NIST Says It Never Worked With The NSA To Weaken Encryption Standards


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Last week, it was revealed that the NSA works tirelessly to break through all forms of encryption. One of the more worrisome revelations from the leak was that the agency worked with the National Institute of Standards and Technology to introduce intentionally weak encryption standards. Now NIST is saying that never happened.

In a statement today, NIST denies ever helping the NSA to weaken encryption standards. The organization adds that it would never "deliberately weaken a cryptographic standard." Here's the relevant part of the statement:

NIST would not deliberately weaken a cryptographic standard. We will continue in our mission to work with the cryptographic community to create the strongest possible encryption standards for the U.S. government and industry at large.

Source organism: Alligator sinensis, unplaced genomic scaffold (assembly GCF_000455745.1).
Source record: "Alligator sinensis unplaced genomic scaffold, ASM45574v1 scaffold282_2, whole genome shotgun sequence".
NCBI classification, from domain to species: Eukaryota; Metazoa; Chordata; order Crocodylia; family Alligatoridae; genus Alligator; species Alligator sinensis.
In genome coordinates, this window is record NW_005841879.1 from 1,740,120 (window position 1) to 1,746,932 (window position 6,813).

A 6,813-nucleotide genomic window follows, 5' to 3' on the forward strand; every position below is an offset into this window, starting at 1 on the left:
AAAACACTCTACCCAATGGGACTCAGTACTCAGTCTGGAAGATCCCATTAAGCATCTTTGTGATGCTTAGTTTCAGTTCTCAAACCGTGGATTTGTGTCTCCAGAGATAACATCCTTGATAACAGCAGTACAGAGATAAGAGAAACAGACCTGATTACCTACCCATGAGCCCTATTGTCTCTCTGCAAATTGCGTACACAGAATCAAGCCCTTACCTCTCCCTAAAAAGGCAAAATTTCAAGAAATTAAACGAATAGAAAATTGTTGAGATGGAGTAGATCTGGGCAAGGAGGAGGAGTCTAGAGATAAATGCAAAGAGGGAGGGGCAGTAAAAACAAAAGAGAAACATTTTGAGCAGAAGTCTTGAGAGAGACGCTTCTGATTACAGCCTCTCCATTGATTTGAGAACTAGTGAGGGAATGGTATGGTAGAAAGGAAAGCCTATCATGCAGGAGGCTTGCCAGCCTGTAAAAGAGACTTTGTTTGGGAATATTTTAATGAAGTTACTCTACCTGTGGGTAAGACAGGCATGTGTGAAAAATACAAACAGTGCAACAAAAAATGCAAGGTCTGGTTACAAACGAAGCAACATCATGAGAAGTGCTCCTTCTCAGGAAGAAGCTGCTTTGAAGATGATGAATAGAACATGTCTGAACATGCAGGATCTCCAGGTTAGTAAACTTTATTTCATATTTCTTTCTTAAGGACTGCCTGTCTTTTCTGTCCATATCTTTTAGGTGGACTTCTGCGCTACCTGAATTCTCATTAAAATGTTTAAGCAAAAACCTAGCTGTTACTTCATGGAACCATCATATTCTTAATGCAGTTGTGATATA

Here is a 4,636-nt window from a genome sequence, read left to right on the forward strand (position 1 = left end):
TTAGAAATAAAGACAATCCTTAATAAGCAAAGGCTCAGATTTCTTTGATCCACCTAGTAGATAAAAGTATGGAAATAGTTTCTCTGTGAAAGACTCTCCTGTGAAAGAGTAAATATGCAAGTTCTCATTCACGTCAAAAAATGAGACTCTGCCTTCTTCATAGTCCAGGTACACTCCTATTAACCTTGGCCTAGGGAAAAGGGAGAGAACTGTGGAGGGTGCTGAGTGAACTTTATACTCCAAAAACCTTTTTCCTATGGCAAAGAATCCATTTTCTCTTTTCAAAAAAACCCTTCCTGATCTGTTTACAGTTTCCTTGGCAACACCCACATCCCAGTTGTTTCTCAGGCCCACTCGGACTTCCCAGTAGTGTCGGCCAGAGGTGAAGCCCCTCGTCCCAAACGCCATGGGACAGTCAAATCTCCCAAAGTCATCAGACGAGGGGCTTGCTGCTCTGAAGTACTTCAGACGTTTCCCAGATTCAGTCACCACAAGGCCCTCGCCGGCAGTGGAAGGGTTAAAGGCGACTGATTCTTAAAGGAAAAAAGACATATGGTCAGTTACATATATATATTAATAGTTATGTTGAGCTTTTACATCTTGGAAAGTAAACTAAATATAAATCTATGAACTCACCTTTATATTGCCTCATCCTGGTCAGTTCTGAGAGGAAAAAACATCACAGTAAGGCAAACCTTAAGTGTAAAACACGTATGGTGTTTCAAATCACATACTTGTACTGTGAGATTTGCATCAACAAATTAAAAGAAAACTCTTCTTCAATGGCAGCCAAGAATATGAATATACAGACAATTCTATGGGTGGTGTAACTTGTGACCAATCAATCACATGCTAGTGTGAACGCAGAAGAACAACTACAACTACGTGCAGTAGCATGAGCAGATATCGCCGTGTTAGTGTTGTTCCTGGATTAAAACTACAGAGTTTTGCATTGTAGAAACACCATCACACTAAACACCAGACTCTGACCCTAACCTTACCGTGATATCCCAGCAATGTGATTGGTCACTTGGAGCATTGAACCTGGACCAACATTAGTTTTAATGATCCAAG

There has been some confusion about the standards development process and the role of different organizations in it. NIST’s mandate is to develop standards and guidelines to protect federal information and information systems. Because of the high degree of confidence in NIST standards, many private industry groups also voluntarily adopt these standards.

While NIST denies ever helping the NSA to weaken standards, it does admit that it works with the agency on encryption standards. In fact, the group is "required by statute to consult" with the agency during its "cryptography development process because of [the NSA's] recognized expertise."

In other words, NIST has to work with the NSA on encryption standards, but it doesn't actively weaken said standards at the agency's bequest. Conspiracy theorists might say that the NSA inserted the vulnerabilities in NIST's standards without the group noticing. It's not exactly that far out of a theory considering everything else we've learned about the agency thus far.

To help remove some of the skepticism it's facing, NIST has also announced that it's reopened the public comment period for its latest standards publication. This will give the public another chance to look through the latest encryption standards to see if they find anything out of the ordinary.

[Image: Wikimedia Commons] [h/t: The Hill]